TDT and I don't have a landline for the phone. Eircom, the national Irish telecommunications company, are in TDT's words, "thieving bastards." This means that we can't get a landline installed into the house unless we submit two of our more vital limbs into their bank account, and neither of us are keen on that. So, at the moment, we get our broadband via a microwave link, on what is basically a large wireless network with transceivers on the chimney and a modem in the house.
The problem with this system is that we are tied to one ethernet cable for internet access, and we're also restricted to static IP addresses. I have hooked up a router, but still need to designate IP addresses to each and every device I want to connect to the net. I'm allowed one, but currently use 3 (!). I will get a router with the ability to designate IP addresses for me (DHCP), but financial constraints (aka I'm skint) mean I haven't been able to yet.
Now the problem with this set up is we can't get a landline via the wireless system. Or can we? We all know about Skype (dunno if it works with Windows 98 Debster, sorry), the incredibly popular VOIP (Voice over internet protocol) software. Well Skype also does a money making aspect, called Skype In/Skype Out. This means you can get a geographical phone number, and you can call landlines. When you set it up, you can 'lie' about where you are, so you can get a US Phone number even if you're not in the US. Or, more importantly, you can get a British phone number if you're in Ireland. The problem with Skype is it's a bit of a brand name, and it also needs a PC. So let's tackle the last problem first. What about getting what looks like a standard phone, but uses the Internet instead of a landline. Skype offer Skype Phones. These plug into your router (when you finally get one *cough*) and connect using voip. The problem is, they're not cheap. Typically £90 upwards for the phone, and then the subscription to Skype afterwards. Skype should take a leaf out of mobile phone companies' books, and give away a phone if you sign up for a year. So, the alternative? Get out of Skype's way, and go independent.
We had a Tesco Internet phone, which was lovely, until it stopped working. 2 months after I got it, it failed. No more calls, no more number. Bugger. I did get my money back however, after a slight wrangle with the fuckwits at Tesco ("No Mr. Aitch, you can't have your money back. No, having an email saying you can doesn't help. No I know it doesn't work. No I don't care"). I took the money and spent it accordingly, and got myself a most excellent Siemens C475IP for what was at the time about £80. I also got me a VOIP subscription. I say that, but in reality I already had one with Plus Net. So, after a bit of wrangling, I had a new UK phone number working and people in the UK can call me on a UK number (so to most people this means free) and I get the call here. The thing is, and this is the really clever bit, I wanted to use it here as well. I came across Blueface, a company with offices in the UK and Ireland. I got me an Irish number, and using one of the 7 left over slots, I can now receive calls into an Irish landline number. Alongside the British one. Yay. In fact I can have up to 8 accounts, in 8 different countries. The UK is covered by Plus Net, and in fact I get money from them per month from recommendations, so this pays for the UK number. I also get 240 minutes of UK landline calls. The Irish number cost about €10 a month, and I get 300 minutes for free to any Irish landline number. I am looking at a US number, so BLS and BOF (the new nickname for my father, Boring Old Fart) can call me for free. I'm not going to pay for any minutes with that though, so it'll only cost me about $3.50 a month.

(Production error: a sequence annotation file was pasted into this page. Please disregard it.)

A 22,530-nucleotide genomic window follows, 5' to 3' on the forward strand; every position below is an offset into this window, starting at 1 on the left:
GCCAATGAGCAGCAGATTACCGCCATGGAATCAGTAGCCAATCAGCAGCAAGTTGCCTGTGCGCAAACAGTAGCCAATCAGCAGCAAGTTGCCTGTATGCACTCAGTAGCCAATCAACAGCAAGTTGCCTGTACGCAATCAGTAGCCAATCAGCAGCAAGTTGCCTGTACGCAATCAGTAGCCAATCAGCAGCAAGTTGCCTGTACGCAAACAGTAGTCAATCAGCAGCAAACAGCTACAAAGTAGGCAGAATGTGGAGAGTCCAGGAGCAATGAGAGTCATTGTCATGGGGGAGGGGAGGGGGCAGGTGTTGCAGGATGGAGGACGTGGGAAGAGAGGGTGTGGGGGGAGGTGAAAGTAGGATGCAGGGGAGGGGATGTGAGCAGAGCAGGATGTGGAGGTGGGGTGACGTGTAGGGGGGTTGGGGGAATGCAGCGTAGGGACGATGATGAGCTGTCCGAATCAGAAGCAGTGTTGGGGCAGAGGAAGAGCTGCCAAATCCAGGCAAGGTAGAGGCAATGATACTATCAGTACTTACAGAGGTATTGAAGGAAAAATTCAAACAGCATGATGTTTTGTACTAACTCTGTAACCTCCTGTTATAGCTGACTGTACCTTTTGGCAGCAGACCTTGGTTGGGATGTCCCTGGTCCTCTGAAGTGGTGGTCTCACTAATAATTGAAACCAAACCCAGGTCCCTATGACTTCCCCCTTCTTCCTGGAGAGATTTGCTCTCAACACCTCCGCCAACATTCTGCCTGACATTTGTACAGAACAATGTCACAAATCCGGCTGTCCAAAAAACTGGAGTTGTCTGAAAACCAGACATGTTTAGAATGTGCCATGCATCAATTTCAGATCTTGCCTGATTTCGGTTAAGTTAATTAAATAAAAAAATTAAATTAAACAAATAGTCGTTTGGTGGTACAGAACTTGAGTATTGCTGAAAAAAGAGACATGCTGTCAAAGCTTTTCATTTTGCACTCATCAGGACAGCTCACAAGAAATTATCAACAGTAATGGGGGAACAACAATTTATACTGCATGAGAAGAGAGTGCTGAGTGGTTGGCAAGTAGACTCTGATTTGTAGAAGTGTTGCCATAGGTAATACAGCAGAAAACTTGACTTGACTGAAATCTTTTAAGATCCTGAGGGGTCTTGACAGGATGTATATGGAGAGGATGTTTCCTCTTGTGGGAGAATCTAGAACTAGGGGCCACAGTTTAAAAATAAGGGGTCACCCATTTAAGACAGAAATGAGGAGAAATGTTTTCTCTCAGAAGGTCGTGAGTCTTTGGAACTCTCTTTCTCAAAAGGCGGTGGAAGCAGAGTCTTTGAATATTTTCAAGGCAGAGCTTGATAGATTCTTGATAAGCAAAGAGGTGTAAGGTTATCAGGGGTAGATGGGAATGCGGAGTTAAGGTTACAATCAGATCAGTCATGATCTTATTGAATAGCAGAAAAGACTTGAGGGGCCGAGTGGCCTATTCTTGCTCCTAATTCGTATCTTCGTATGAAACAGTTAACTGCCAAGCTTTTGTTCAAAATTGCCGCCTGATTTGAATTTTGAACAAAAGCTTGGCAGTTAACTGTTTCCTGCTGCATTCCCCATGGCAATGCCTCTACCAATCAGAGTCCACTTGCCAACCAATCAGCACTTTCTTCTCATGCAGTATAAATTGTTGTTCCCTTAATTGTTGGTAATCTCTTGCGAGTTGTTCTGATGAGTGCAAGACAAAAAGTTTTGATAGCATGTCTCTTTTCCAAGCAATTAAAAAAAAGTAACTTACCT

The thing is, with this kind of technology, it has to be beneficial to companies to have these systems if they deal abroad. As long as your internet supports it, and it's all working well, then it has to be a boon. I must admit, I have teething problems. Most common is making a call. It'll bleep to say it's dialling, then after 20 seconds come back to tell me the other person isn't accepting my call. I know this isn't the case, and it can be really frustrating. The other thing is sometimes the internet can slow down, and the phone sort of goes into safe mode. It allows calls out, but anyone phoning in will get a "person not available" message. If they leave a message however, I get a notification as soon as it can notify me.
These are all side effects of new technology, and I can put up with them. Part of being a pioneer when it comes to new technology. In the meantime, I can be saving as much as €30 a month by not having the landline and paying for the line rental. This has to be a good thing?
That Donald Trump handshake gif
8 months ago